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|A CurtainUp Review
Seeing the world premiere of Tracey Scott Wilson's ambitious new play The Story, reminded me of Everybody's Ruby (CU Review), another cinematically staged drama seen there four years ago in which Phyllis Rashad played a newspaper woman, as she does here.
As Ruby was a historical drama set in the early 1950s, the recent scandal about an African-American New York Times reporter who manufactured many of his sources, give a torn-from-yesterday's headlines feeling to the update of the 1981 Janet Cooke scandal that became the basis of the fictionalized update Ms. Wilson wrote two years ago. Cooke, in case you don't recall, was the 26-year-old Washington Post cub reporter who won a Pulitzer that had to be turned back after it was revealed that her feature about an 8-year-old heroine addict was a figment of her imagination.
While Wilson uses many facts from Cooke's life and Loretta Greco has staged this world premiere as a gripping noirish docudrama, The Story focuses on a quite different situation -- this one revolving around the murder of a white man in a black neighborhood (somewhat reminiscent of the murder of a young inner city teacher whose father was a wealthy Manhattan executive). While it explores the particular conundrums facing African-Americans even at a time when the racial divide in the media has narrowed considerably, the quick rise and fall of Yvonne (Erika Alexander), an ambitious young reporter at a paper in an unnamed city (Newark, Philadelphia?), examines universal issues pertaining to the fourth estate: The hairline differences between truth and perception; the effect of news competing with entertainment on blurring the demarcation between reality and fiction, morality and ambition. There's also the effect of undue parental pressure to succeed that bedevils people like Yvonne -- no matter what their ethnic identity or field of endeavor.
When you first take your seat all you see is a single industrial style desk and two chairs and the backdrop emblazoned with giant letters announcing that this is the office of The Daily. But designer Robert Brill has made what looks like a bare bones production spring to bustling life that evokes the clamor and movement of a newsroom and the metropolis it covers. The backdrop turns out to be a scrim onto which a giant newsroom photo is at one point projected. The frequent scenes shift are accomplished with just a few props rolled on and off the stage; the busyness with moody lighting (by James Vermeulen), music (Robert Kaplowitz) and much overlapping dialogue which calls for close attention on the listener's part.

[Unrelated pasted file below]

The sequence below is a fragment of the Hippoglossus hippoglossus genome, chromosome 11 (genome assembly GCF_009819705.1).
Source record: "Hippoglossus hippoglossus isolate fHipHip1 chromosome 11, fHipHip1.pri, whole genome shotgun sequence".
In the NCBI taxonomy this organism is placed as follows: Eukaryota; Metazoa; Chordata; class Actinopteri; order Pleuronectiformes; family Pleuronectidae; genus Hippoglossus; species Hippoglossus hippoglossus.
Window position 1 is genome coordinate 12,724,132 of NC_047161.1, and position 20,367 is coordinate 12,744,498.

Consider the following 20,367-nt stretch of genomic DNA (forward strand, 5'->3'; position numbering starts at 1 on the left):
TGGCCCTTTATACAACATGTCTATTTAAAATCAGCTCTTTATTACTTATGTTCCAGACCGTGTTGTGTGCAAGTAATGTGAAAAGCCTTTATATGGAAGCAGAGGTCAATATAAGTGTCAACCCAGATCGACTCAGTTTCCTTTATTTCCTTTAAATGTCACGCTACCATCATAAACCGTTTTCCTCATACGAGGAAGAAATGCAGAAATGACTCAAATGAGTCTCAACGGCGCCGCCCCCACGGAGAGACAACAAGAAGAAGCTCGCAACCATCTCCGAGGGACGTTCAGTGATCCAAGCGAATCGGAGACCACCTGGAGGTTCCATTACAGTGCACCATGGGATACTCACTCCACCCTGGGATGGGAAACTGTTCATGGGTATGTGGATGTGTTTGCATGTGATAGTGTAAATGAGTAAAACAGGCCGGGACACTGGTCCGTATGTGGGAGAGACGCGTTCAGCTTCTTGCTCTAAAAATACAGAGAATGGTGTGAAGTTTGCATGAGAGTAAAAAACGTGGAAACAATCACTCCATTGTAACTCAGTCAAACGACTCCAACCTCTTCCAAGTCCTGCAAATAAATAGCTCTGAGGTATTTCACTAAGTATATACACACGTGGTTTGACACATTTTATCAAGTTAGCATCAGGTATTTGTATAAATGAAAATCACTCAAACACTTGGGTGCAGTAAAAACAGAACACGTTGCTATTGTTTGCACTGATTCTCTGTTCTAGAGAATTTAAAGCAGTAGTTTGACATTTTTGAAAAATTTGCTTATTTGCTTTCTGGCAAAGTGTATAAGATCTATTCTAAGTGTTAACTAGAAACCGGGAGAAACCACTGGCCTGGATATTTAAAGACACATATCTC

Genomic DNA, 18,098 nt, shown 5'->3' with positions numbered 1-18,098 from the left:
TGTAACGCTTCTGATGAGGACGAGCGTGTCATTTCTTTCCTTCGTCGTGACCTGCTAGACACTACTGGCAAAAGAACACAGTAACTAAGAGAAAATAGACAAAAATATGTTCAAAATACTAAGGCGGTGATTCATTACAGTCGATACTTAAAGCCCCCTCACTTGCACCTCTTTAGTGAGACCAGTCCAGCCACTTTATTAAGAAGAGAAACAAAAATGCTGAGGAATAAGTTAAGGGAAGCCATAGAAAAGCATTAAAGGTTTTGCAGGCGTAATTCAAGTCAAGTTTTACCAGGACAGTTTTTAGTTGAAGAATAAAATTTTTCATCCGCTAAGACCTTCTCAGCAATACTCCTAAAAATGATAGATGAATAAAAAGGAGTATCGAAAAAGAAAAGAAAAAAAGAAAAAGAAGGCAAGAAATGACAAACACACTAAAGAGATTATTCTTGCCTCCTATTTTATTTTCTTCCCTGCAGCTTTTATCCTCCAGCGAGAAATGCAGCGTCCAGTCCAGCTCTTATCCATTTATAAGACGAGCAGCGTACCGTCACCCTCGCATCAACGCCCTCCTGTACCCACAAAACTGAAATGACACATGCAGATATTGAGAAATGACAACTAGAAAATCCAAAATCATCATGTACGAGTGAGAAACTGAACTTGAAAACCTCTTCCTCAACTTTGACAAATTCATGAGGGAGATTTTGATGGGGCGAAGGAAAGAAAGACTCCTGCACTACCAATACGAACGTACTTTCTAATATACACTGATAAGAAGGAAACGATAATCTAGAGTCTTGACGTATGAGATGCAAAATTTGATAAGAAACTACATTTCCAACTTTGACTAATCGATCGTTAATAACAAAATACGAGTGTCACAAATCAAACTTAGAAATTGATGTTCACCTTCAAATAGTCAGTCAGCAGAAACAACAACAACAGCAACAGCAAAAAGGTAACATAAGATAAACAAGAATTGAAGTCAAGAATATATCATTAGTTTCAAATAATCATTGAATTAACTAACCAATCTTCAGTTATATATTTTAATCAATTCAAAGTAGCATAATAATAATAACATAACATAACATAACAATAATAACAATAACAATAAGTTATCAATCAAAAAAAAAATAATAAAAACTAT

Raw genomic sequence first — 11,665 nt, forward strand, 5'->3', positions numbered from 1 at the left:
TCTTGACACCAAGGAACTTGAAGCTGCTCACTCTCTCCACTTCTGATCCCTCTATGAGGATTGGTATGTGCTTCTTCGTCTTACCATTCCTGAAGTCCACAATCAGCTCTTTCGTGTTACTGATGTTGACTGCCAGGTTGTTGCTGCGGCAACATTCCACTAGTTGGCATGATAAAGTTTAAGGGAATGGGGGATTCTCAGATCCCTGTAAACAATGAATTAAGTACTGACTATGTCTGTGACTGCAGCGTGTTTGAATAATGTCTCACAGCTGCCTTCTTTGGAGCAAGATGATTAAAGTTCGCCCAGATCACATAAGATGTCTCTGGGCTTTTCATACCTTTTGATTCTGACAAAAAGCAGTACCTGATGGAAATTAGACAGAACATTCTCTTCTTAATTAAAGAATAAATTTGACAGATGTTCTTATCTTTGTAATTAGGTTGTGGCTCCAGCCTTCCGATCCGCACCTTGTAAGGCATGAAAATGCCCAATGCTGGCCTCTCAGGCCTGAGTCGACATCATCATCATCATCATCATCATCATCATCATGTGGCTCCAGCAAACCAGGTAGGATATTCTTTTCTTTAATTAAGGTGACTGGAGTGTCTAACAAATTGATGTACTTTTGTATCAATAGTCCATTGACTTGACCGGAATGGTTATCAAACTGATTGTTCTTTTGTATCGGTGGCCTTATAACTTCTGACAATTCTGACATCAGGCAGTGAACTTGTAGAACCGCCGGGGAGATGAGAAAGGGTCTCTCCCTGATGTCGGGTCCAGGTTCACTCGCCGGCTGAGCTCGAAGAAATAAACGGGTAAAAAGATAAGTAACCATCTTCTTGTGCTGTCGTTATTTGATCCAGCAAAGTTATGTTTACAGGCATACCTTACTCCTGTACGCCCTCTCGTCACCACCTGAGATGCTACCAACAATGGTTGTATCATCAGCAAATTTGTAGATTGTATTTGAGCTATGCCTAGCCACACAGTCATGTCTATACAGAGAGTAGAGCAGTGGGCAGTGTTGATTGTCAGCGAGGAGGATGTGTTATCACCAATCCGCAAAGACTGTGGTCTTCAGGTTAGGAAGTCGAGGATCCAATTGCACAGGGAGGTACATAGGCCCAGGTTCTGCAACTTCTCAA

To set the scene, Ms. Wilson has written a prologue that shows the distraught victim's pregnant wife, Jessica Dunn (Sarah Grace Wilson), being interviewed by a detective (Michell Hurst). It seems the husband was killed as they were on their way to dinner with his wealthy parents at a restaurant in the inner city neighborhood where both had signed on to teach. The idea was to persuade their elders that this was a safe and sane thing to do. As the play moves forward it intermittently returns to Jessica, her increasingly evident pregnancy helping to establish the passing of time as well as her growing anger and bitterness. Most of the action, however, revolves around Yvonne and Jeff (Stephen Kunken), her lover and mentor at The Daily, Pat (Phyllis Rashad) the African-American editor of the Outlook section to which Yvonne has been posted and Pat's own protege and confidante Neil (Damon Gupton), who, like Yvonne, is full of ambition.